6/29/14 - 7/6/14

7/6/14 - 7/13/14

7/13/14 - 7/20/14

7/20/14 - 7/27/14

7/27/14 - 8/3/14

8/3/14 - 8/10/14

8/10/14 - 8/17/14

8/17/14 - 8/24/14

8/24/14 - 8/31/14

8/31/14 - 9/7/14

9/7/14 - 9/14/14

9/14/14 - 9/21/14

9/21/14 - 9/28/14

9/28/14 - 10/5/14

10/5/14 - 10/12/14

10/12/14 - 10/19/14

10/19/14 - 10/26/14

10/26/14 - 11/2/14

11/2/14 - 11/9/14

11/9/14 - 11/16/14

11/16/14 - 11/23/14

11/23/14 - 11/30/14

11/30/14 - 12/7/14

12/7/14 - 12/14/14

12/14/14 - 12/21/14

12/21/14 - 12/28/14

12/28/14 - 1/4/15

1/4/15 - 1/11/15

1/11/15 - 1/18/15

1/18/15 - 1/25/15

1/25/15 - 2/1/15

2/1/15 - 2/8/15

2/8/15 - 2/15/15

2/15/15 - 2/22/15

2/22/15 - 3/1/15

3/1/15 - 3/8/15

3/8/15 - 3/15/15

3/15/15 - 3/22/15

3/22/15 - 3/29/15

3/29/15 - 4/5/15

4/5/15 - 4/12/15

4/12/15 - 4/19/15

4/19/15 - 4/26/15

4/26/15 - 5/3/15

5/3/15 - 5/10/15

5/10/15 - 5/17/15

5/17/15 - 5/24/15

5/24/15 - 5/31/15

5/31/15 - 6/7/15

6/7/15 - 6/14/15

6/14/15 - 6/21/15

6/21/15 - 6/28/15

6/28/15 - 7/5/15

7/5/15 - 7/12/15

7/12/15 - 7/19/15

7/19/15 - 7/26/15

7/26/15 - 8/2/15

8/2/15 - 8/9/15

8/9/15 - 8/16/15

8/16/15 - 8/23/15

8/23/15 - 8/30/15

8/30/15 - 9/6/15

9/6/15 - 9/13/15

9/13/15 - 9/20/15

9/20/15 - 9/27/15

9/27/15 - 10/4/15

10/4/15 - 10/11/15

10/18/15 - 10/25/15

10/25/15 - 11/1/15

11/1/15 - 11/8/15

11/8/15 - 11/15/15

11/15/15 - 11/22/15

11/22/15 - 11/29/15

11/29/15 - 12/6/15

12/6/15 - 12/13/15

12/13/15 - 12/20/15

12/20/15 - 12/27/15

12/27/15 - 1/3/16

1/3/16 - 1/10/16

1/10/16 - 1/17/16

1/31/16 - 2/7/16

2/7/16 - 2/14/16

2/14/16 - 2/21/16

2/21/16 - 2/28/16

2/28/16 - 3/6/16

3/6/16 - 3/13/16

3/13/16 - 3/20/16

3/20/16 - 3/27/16

3/27/16 - 4/3/16

4/3/16 - 4/10/16

4/10/16 - 4/17/16

4/17/16 - 4/24/16

4/24/16 - 5/1/16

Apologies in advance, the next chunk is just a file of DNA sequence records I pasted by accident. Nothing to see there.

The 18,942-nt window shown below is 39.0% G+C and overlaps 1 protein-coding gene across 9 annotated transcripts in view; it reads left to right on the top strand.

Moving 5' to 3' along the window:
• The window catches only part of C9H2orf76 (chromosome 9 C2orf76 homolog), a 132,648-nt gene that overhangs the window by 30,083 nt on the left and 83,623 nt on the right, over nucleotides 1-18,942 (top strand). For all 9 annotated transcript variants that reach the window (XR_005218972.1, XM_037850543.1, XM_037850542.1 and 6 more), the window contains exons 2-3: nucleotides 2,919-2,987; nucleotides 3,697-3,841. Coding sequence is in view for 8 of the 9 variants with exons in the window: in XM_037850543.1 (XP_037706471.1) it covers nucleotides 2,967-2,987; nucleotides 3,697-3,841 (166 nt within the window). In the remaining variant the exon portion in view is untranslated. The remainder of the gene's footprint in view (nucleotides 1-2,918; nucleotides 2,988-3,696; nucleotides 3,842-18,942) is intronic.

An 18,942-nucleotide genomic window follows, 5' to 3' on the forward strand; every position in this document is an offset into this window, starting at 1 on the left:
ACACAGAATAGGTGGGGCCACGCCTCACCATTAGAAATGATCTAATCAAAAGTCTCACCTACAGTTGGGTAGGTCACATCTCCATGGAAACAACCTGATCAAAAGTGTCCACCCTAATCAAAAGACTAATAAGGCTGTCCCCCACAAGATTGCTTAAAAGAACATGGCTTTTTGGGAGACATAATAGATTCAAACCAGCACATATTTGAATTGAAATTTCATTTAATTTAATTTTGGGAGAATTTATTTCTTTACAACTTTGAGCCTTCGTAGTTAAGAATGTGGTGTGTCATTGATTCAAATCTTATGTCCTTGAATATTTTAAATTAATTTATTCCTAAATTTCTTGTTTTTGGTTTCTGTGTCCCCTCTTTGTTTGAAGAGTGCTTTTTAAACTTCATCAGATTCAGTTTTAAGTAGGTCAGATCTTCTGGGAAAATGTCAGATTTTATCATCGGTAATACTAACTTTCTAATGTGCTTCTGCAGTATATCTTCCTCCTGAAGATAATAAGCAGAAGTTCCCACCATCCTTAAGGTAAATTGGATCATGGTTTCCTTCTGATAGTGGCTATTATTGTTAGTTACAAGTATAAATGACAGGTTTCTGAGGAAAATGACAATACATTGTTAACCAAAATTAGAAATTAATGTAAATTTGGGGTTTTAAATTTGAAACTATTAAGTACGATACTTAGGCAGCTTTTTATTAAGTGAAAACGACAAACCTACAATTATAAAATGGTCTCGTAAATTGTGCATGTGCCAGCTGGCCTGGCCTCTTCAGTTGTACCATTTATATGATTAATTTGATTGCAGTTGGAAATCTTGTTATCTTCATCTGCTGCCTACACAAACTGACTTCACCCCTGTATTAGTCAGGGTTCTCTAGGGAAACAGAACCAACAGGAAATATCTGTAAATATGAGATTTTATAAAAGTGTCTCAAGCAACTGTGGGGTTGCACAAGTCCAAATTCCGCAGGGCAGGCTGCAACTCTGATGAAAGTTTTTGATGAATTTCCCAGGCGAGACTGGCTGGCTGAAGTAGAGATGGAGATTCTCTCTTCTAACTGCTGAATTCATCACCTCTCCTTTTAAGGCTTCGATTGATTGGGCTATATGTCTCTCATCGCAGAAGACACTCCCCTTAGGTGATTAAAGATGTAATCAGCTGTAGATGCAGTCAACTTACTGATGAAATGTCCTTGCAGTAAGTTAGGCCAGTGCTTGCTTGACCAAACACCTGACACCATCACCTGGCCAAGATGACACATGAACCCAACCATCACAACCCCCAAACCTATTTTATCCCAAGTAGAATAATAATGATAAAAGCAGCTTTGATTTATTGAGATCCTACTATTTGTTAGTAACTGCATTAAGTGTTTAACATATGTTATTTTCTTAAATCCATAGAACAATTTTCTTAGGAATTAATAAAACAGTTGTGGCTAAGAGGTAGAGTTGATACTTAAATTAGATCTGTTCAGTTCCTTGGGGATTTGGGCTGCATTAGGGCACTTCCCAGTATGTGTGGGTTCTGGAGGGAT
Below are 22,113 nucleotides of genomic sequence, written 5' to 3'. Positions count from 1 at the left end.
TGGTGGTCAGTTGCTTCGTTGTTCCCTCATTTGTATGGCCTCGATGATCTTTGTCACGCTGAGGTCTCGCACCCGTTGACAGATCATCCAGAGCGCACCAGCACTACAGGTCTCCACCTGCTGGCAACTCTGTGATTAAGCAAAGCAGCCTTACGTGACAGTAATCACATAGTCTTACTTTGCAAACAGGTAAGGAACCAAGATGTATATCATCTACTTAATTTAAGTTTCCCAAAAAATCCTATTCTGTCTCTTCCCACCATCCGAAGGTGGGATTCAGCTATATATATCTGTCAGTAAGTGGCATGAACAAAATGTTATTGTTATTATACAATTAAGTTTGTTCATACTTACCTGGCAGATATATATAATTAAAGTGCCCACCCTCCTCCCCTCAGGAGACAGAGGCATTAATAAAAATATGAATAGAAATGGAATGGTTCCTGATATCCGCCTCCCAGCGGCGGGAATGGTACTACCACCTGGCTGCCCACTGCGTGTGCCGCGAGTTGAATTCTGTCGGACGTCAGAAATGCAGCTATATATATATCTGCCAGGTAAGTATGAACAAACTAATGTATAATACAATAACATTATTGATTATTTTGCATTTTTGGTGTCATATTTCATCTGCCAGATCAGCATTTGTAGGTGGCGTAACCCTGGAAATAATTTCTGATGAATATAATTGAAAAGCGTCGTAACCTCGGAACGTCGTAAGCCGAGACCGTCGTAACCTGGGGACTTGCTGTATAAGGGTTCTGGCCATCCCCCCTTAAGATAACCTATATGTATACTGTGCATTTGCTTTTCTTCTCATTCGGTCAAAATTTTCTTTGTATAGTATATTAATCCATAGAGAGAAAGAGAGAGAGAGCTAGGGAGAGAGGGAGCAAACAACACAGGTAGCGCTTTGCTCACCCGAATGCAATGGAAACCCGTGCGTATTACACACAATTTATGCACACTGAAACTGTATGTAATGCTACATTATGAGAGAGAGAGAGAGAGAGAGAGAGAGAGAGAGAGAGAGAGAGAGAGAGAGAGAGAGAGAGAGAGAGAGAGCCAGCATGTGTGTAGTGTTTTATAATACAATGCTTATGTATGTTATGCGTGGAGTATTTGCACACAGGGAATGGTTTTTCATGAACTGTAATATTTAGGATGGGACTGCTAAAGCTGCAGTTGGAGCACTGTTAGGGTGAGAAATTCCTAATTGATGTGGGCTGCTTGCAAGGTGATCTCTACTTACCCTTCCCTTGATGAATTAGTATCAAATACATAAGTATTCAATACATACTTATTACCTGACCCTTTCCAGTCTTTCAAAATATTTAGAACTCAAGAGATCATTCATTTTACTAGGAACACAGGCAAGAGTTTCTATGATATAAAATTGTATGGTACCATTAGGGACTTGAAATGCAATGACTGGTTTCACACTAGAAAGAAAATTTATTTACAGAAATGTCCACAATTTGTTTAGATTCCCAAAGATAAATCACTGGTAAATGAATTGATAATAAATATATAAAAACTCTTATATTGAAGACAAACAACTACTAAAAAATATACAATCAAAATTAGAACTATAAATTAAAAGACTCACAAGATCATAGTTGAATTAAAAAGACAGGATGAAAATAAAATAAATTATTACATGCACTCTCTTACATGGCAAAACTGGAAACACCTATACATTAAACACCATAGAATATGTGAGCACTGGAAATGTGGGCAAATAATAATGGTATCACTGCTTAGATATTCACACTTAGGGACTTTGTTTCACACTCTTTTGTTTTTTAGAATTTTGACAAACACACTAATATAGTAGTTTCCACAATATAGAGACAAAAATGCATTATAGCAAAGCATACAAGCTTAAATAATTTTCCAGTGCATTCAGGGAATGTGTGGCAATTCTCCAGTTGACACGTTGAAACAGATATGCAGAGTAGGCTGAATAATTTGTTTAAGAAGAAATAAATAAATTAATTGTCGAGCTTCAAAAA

5/1/16 - 5/8/16

5/8/16 - 5/15/16

5/15/16 - 5/22/16

5/22/16 - 5/29/16

5/29/16 - 6/5/16

6/5/16 - 6/12/16

6/12/16 - 6/19/16

6/19/16 - 6/26/16

6/26/16 - 7/3/16

7/3/16 - 7/10/16

7/10/16 - 7/17/16

7/17/16 - 7/24/16

7/24/16 - 7/31/16

7/31/16 - 8/7/16

8/7/16 - 8/14/16

8/14/16 - 8/21/16

8/21/16 - 8/28/16

8/28/16 - 9/4/16

9/4/16 - 9/11/16

9/11/16 - 9/18/16

9/18/16 - 9/25/16

9/25/16 - 10/2/16

10/2/16 - 10/9/16

10/9/16 - 10/16/16

10/16/16 - 10/23/16

10/23/16 - 10/30/16

10/30/16 - 11/6/16

11/6/16 - 11/13/16

11/13/16 - 11/20/16

11/20/16 - 11/27/16

11/27/16 - 12/4/16

12/4/16 - 12/11/16

12/11/16 - 12/18/16

12/18/16 - 12/25/16

12/25/16 - 1/1/17

1/1/17 - 1/8/17

1/8/17 - 1/15/17

1/15/17 - 1/22/17

1/22/17 - 1/29/17

1/29/17 - 2/5/17

2/5/17 - 2/12/17

2/12/17 - 2/19/17

2/19/17 - 2/26/17

2/26/17 - 3/5/17

3/5/17 - 3/12/17

3/12/17 - 3/19/17

3/19/17 - 3/26/17

3/26/17 - 4/2/17

4/2/17 - 4/9/17

4/9/17 - 4/16/17

4/16/17 - 4/23/17

4/23/17 - 4/30/17

4/30/17 - 5/7/17

5/7/17 - 5/14/17

5/14/17 - 5/21/17

5/21/17 - 5/28/17

5/28/17 - 6/4/17

6/4/17 - 6/11/17

6/11/17 - 6/18/17

6/18/17 - 6/25/17

6/25/17 - 7/2/17

7/2/17 - 7/9/17

7/9/17 - 7/16/17

7/16/17 - 7/23/17

7/23/17 - 7/30/17

7/30/17 - 8/6/17

8/6/17 - 8/13/17

8/13/17 - 8/20/17

8/20/17 - 8/27/17

8/27/17 - 9/3/17

9/3/17 - 9/10/17

9/10/17 - 9/17/17

9/17/17 - 9/24/17

9/24/17 - 10/1/17

10/1/17 - 10/8/17

10/8/17 - 10/15/17

10/15/17 - 10/22/17

10/22/17 - 10/29/17

10/29/17 - 11/5/17

11/5/17 - 11/12/17

11/12/17 - 11/19/17

11/19/17 - 11/26/17

11/26/17 - 12/3/17

12/3/17 - 12/10/17

12/10/17 - 12/17/17

12/17/17 - 12/24/17

12/24/17 - 12/31/17

12/31/17 - 1/7/18

1/7/18 - 1/14/18

1/14/18 - 1/21/18

1/21/18 - 1/28/18

1/28/18 - 2/4/18

2/4/18 - 2/11/18

2/11/18 - 2/18/18

2/18/18 - 2/25/18

2/25/18 - 3/4/18

3/4/18 - 3/11/18

3/11/18 - 3/18/18

3/18/18 - 3/25/18

3/25/18 - 4/1/18

4/1/18 - 4/8/18

4/8/18 - 4/15/18